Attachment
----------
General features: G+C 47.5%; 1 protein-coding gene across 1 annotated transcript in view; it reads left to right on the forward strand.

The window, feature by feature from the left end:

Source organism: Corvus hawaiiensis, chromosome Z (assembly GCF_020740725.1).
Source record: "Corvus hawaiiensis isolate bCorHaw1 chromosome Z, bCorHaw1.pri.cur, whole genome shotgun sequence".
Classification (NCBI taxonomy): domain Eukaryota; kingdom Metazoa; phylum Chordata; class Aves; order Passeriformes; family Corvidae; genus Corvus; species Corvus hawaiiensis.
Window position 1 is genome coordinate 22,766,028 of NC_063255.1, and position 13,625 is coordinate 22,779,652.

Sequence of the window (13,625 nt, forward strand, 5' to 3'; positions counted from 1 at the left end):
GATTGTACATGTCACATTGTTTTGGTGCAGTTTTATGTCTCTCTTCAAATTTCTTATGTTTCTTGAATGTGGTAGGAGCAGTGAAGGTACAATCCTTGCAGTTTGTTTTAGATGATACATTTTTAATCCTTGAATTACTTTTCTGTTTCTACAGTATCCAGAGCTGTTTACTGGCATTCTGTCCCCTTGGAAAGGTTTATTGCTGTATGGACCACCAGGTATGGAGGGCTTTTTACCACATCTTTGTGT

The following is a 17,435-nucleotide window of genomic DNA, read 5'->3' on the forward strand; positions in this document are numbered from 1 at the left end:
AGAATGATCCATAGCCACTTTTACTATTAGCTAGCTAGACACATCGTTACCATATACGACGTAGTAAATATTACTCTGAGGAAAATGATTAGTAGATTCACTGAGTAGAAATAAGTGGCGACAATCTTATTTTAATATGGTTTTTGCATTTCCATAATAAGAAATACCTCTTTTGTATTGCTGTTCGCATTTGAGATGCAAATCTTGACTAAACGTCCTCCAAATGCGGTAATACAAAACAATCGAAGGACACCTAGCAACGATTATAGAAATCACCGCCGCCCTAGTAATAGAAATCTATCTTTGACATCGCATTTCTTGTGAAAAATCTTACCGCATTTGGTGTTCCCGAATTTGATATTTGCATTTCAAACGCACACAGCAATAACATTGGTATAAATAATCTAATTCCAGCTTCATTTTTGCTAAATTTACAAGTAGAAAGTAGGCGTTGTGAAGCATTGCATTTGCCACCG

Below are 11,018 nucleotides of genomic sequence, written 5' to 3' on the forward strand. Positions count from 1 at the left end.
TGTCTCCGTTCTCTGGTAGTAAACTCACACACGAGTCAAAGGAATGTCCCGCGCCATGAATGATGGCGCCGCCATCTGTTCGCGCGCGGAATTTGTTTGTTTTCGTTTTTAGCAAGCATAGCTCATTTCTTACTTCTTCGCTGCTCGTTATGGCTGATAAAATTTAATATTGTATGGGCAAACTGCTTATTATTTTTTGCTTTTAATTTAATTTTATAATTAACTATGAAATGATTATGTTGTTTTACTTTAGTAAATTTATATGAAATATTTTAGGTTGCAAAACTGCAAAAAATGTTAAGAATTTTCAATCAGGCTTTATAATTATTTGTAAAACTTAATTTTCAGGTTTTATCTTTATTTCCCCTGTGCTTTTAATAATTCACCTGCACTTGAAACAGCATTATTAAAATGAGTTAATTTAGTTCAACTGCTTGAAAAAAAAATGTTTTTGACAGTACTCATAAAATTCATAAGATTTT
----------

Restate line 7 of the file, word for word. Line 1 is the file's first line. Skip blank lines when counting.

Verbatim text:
Sequence of the window (13,625 nt, forward strand, 5' to 3'; positions counted from 1 at the left end):